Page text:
Combat diver is not a job in the military, but a qualification that many special operators earn by undergoing extensive training that is widely considered to be some of the most grueling in the military. Divers learn to conduct maritime missions and gain undetected access to shore targets. Combat divers learn the basics of small boat infiltration and underwater navigation, often swimming in the same gear a soldier would normally carry on their back.
The competition at Fort Bragg tested the whole diver, testing strength and speed as well as technical know-how. sergeant. 1st Class Mike, who came up with the idea for a Best Combat Diver competition for Army divers, was impressed with this year’s events. “Last year there were more endurance events. This year we took part in a lot more technical events, which is great,” he said.
Who is the best?
Soldiers and event organizers hope the competition will expand to include other military branches with combat diving missions. The The Marines and Air Force both conduct independent dive qualification courses similar to those of the Army, while Navy SEALs undergo combat dive training as part of their initial qualification. Military-scale sniper competitions are held regularly – including one at Fort Bragg for special operations teams – and other contests like Best Ranger regularly draw participants from units around the world. But combat diving, though practiced in most special operations teams across four branches of the military, has no such central event.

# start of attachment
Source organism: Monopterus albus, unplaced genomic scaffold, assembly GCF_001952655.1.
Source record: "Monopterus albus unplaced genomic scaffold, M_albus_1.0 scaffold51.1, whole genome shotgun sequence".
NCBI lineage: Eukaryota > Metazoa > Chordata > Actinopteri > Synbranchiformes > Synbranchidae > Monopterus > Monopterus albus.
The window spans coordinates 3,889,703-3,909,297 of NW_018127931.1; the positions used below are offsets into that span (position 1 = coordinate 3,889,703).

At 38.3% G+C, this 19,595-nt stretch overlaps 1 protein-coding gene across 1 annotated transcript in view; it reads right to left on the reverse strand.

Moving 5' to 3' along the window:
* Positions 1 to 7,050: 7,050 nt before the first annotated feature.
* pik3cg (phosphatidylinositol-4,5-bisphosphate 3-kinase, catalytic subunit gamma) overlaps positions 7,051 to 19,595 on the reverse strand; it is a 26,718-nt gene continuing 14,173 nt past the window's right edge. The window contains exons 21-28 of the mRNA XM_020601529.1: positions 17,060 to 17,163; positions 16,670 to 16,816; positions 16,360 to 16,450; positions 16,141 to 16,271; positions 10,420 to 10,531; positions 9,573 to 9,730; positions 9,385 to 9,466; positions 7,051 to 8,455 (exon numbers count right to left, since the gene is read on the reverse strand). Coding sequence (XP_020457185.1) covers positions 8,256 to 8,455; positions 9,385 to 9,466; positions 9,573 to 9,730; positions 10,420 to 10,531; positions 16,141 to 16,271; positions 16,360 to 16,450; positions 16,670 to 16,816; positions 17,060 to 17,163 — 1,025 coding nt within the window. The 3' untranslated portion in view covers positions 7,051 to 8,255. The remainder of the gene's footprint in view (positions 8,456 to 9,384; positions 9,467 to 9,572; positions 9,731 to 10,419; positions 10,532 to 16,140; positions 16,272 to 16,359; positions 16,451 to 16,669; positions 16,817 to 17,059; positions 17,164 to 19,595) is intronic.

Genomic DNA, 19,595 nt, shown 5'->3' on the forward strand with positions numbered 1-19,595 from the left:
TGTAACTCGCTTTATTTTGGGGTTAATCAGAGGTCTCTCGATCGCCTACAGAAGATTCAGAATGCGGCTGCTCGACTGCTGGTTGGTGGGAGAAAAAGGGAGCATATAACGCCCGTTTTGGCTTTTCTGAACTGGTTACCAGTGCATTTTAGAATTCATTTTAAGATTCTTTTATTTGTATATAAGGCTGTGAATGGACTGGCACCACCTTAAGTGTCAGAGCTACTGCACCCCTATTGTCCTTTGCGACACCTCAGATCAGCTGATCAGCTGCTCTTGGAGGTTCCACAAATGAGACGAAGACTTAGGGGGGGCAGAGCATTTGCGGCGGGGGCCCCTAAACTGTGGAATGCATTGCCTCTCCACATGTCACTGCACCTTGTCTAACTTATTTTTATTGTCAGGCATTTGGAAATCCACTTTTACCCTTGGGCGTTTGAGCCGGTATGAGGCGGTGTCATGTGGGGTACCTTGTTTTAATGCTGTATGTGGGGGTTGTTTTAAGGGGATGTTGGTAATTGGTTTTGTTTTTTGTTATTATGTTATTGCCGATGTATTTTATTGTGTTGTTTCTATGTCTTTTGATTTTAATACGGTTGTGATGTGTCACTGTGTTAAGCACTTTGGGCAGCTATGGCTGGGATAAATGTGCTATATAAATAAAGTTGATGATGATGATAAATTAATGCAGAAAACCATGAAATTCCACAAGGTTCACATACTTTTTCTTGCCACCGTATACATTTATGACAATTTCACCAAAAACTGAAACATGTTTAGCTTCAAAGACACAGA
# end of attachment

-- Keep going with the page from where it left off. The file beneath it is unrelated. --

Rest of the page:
So which branch really has the best combat divers? It’s a question, organizers say, that can only be answered with strong participation from all branches of the military.
“Last year we had six teams: five teams from the 3rd group, one team from the 7th group,” said Mike. “This year we have nine teams.” Representation grew to include teams from four of the five active duty Special Forces groups and a specialist from the Air Force Tactical Air Control Group, or TACP, who partnered with a diver from the ‘army.